Friday, 17 December 2010

Glendoe Hydro Power Plant - 5

Much of Friday 3 December was spent reading up about St Barbara and attempting to gain some devotion for the saint, so that I would be able to lead the celebration of her Feast Day with due honour.

Barbara was the beautiful daughter of a rich and powerful pagan named Dioscuros. She grew up in Nikomedia (in modern Turkey). To keep her a virgin, her father locked her in a tower when he was away, a tower with only two windows. Upon his return from one journey, he found three windows in the tower instead of two. When he asked Barbara about this, she confessed that she'd become a Christian after being baptized by a priest disguised as a physician, and that she'd asked that a third window be made as a symbol of the Holy Trinity.

She was then denounced by her father, who was ordered by the local authorities to put her to death. She escaped from her tower, but her father caught and killed her. When he dealt the death blow, he was immediately struck by lightning. She is depicted in art holding a small tower or standing near a tower or near a canon, and holding a chalice and/or the palm of martyrdom.

During her time in the tower, she kept a branch from a cherry tree which she watered with water from her cup. On the day of she was killed, the cherry branch she'd kept blossomed. From this comes "Barbarazweig," the custom of bringing branches into the house on December 4 to hopefully bloom on Christmas Day. Of course, the branches might not bloom at all, but if the temperature outside has been around 32 to 40 degrees fahrenheit for six weeks, they most likely will. Apple, chestnut, pear, peach, forsythia, plum, lilac and jasmine branches will work, also, but cherry is the tradition.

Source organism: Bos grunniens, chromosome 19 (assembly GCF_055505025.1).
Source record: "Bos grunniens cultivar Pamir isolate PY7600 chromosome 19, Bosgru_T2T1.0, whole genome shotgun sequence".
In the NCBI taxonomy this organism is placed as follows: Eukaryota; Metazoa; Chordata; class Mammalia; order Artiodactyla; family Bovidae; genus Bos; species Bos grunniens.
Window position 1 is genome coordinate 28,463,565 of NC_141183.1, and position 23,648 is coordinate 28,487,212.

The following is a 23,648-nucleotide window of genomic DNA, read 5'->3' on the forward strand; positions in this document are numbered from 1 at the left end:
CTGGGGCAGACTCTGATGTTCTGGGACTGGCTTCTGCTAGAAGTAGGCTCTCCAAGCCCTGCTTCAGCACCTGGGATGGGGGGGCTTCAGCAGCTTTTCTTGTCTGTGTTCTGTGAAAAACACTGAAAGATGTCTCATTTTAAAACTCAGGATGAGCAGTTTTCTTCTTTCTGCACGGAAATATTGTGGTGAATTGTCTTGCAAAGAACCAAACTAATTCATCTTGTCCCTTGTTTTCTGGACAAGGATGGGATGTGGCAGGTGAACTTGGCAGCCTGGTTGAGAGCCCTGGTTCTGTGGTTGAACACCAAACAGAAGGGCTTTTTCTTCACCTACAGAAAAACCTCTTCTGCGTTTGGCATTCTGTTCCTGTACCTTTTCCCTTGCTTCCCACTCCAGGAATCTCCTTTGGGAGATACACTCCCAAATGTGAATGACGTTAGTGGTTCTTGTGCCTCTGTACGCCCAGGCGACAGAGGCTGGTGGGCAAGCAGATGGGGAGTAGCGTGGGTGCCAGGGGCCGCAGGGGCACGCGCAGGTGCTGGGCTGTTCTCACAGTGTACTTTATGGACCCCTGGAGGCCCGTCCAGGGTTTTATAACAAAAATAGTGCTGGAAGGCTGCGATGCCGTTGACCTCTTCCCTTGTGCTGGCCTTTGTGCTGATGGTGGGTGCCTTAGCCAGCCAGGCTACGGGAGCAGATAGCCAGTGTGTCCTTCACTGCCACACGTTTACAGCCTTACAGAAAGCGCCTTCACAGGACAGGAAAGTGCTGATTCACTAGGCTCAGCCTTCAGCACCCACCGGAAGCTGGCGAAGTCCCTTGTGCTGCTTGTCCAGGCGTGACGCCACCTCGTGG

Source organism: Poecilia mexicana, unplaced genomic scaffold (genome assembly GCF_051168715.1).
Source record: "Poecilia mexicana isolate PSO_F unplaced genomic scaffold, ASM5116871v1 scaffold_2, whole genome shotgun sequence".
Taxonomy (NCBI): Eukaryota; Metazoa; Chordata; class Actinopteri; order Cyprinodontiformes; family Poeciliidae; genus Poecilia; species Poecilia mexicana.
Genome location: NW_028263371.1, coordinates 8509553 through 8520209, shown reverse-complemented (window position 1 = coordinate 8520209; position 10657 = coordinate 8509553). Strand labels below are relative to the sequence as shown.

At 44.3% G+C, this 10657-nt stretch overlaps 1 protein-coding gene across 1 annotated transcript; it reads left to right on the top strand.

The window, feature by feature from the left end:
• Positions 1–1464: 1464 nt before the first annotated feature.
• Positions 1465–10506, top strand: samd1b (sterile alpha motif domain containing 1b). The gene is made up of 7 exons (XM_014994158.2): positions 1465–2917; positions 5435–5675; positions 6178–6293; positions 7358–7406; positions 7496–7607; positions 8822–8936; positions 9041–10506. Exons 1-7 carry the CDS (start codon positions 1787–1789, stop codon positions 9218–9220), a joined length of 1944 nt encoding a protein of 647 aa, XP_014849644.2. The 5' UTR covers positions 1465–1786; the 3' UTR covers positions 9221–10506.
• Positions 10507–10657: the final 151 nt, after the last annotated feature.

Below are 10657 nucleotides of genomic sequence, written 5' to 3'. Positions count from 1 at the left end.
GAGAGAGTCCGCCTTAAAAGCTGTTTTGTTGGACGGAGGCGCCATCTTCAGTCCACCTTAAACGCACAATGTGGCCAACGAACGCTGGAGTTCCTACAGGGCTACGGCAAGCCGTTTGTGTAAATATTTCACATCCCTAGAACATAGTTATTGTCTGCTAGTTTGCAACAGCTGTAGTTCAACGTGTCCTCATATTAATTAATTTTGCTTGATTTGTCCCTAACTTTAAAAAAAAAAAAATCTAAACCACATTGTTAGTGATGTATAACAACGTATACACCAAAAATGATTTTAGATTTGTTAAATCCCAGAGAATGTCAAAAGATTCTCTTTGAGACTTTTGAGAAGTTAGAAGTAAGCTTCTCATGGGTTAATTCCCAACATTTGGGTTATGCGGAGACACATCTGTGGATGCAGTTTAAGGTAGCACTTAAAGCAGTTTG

St. Barbara is the patroness of artillerymen, fireworks manufacturers, firemen, stone masons, against sudden death, against fires, and against storms (especially lightning storms). The Feast of St. Barbara is not celebrated liturgically in the 1969 Calendar, but you will see it celebrated liturgically if your priest uses an older Missal (as is the case with the Transalpine Redemptorists who live on Papa Stronsay - Orkney Islands). Nonetheless, 4 December is still her "Feast Day" which may be celebrated informally.

The noble stem of Jesse
Hath flow'red at this tide:
Rejoice, good christian people,
Rejoice ye far and wide:
In Mary see the stem;
And who the flow'r by Jesus,
The Babe of Bethlehem?

This flower the Prophet Essay
Foresaw and did foretell,
Born of the Virgin-Mother;
And man should love her well.
Yet, stem, to flower give place,
For from the same both angels
And man derive solace.

He is the modest field-flower
That in our vale is seen:
or like the snow-white lily
Amid the briers keen:
No rose so sweet and fair;
No perfume aromatic
Can with His Name compare.

This flower with fragrant odour
Doth woo the passer-by,
And fill his very being
With love right wondrously;
Sweet Flower, for thee I sigh;
Thy grace my fainting spirit
Alone can satisfy.

No comments: